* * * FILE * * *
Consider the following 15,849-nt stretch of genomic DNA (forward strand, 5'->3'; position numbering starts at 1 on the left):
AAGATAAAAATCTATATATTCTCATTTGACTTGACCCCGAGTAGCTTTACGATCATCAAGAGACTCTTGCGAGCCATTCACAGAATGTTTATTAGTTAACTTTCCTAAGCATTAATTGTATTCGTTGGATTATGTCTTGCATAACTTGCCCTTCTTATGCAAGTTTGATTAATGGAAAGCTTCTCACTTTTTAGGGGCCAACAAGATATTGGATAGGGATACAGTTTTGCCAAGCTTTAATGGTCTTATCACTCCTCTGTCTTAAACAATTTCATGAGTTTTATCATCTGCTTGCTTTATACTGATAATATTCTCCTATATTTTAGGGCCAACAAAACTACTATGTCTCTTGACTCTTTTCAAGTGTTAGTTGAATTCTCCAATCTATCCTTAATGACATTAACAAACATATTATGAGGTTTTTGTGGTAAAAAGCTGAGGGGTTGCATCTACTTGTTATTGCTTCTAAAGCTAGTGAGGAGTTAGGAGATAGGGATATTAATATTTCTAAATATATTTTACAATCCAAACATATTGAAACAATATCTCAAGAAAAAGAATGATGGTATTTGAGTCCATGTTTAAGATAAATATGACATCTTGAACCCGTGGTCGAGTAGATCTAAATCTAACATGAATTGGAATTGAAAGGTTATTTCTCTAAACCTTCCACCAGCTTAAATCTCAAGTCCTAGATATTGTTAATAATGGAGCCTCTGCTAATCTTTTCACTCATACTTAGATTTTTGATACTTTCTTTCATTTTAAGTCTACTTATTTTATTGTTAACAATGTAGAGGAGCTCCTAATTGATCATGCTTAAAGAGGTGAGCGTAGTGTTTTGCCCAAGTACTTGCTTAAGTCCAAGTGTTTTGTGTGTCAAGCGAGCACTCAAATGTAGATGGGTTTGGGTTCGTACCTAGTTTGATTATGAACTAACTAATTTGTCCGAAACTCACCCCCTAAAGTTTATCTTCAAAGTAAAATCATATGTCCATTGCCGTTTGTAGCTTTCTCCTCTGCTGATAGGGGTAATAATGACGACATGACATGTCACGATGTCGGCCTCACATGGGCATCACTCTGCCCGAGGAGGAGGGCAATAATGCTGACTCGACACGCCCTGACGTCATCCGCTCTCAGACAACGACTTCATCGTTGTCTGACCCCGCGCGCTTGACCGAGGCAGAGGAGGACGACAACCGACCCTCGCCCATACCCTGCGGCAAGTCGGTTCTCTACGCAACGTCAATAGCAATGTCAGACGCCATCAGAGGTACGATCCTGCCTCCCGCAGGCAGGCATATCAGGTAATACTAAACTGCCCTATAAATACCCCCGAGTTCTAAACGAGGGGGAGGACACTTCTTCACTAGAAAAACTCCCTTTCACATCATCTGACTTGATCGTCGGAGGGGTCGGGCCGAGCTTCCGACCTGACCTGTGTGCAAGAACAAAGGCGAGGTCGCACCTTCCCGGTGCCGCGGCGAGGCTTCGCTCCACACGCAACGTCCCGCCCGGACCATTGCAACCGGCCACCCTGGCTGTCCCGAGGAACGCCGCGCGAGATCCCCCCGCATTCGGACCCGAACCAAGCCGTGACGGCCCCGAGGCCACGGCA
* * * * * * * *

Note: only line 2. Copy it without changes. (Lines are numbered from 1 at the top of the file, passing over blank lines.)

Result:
AAGATAAAAATCTATATATTCTCATTTGACTTGACCCCGAGTAGCTTTACGATCATCAAGAGACTCTTGCGAGCCATTCACAGAATGTTTATTAGTTAACTTTCCTAAGCATTAATTGTATTCGTTGGATTATGTCTTGCATAACTTGCCCTTCTTATGCAAGTTTGATTAATGGAAAGCTTCTCACTTTTTAGGGGCCAACAAGATATTGGATAGGGATACAGTTTTGCCAAGCTTTAATGGTCTTATCACTCCTCTGTCTTAAACAATTTCATGAGTTTTATCATCTGCTTGCTTTATACTGATAATATTCTCCTATATTTTAGGGCCAACAAAACTACTATGTCTCTTGACTCTTTTCAAGTGTTAGTTGAATTCTCCAATCTATCCTTAATGACATTAACAAACATATTATGAGGTTTTTGTGGTAAAAAGCTGAGGGGTTGCATCTACTTGTTATTGCTTCTAAAGCTAGTGAGGAGTTAGGAGATAGGGATATTAATATTTCTAAATATATTTTACAATCCAAACATATTGAAACAATATCTCAAGAAAAAGAATGATGGTATTTGAGTCCATGTTTAAGATAAATATGACATCTTGAACCCGTGGTCGAGTAGATCTAAATCTAACATGAATTGGAATTGAAAGGTTATTTCTCTAAACCTTCCACCAGCTTAAATCTCAAGTCCTAGATATTGTTAATAATGGAGCCTCTGCTAATCTTTTCACTCATACTTAGATTTTTGATACTTTCTTTCATTTTAAGTCTACTTATTTTATTGTTAACAATGTAGAGGAGCTCCTAATTGATCATGCTTAAAGAGGTGAGCGTAGTGTTTTGCCCAAGTACTTGCTTAAGTCCAAGTGTTTTGTGTGTCAAGCGAGCACTCAAATGTAGATGGGTTTGGGTTCGTACCTAGTTTGATTATGAACTAACTAATTTGTCCGAAACTCACCCCCTAAAGTTTATCTTCAAAGTAAAATCATATGTCCATTGCCGTTTGTAGCTTTCTCCTCTGCTGATAGGGGTAATAATGACGACATGACATGTCACGATGTCGGCCTCACATGGGCATCACTCTGCCCGAGGAGGAGGGCAATAATGCTGACTCGACACGCCCTGACGTCATCCGCTCTCAGACAACGACTTCATCGTTGTCTGACCCCGCGCGCTTGACCGAGGCAGAGGAGGACGACAACCGACCCTCGCCCATACCCTGCGGCAAGTCGGTTCTCTACGCAACGTCAATAGCAATGTCAGACGCCATCAGAGGTACGATCCTGCCTCCCGCAGGCAGGCATATCAGGTAATACTAAACTGCCCTATAAATACCCCCGAGTTCTAAACGAGGGGGAGGACACTTCTTCACTAGAAAAACTCCCTTTCACATCATCTGACTTGATCGTCGGAGGGGTCGGGCCGAGCTTCCGACCTGACCTGTGTGCAAGAACAAAGGCGAGGTCGCACCTTCCCGGTGCCGCGGCGAGGCTTCGCTCCACACGCAACGTCCCGCCCGGACCATTGCAACCGGCCACCCTGGCTGTCCCGAGGAACGCCGCGCGAGATCCCCCCGCATTCGGACCCGAACCAAGCCGTGACGGCCCCGAGGCCACGGCA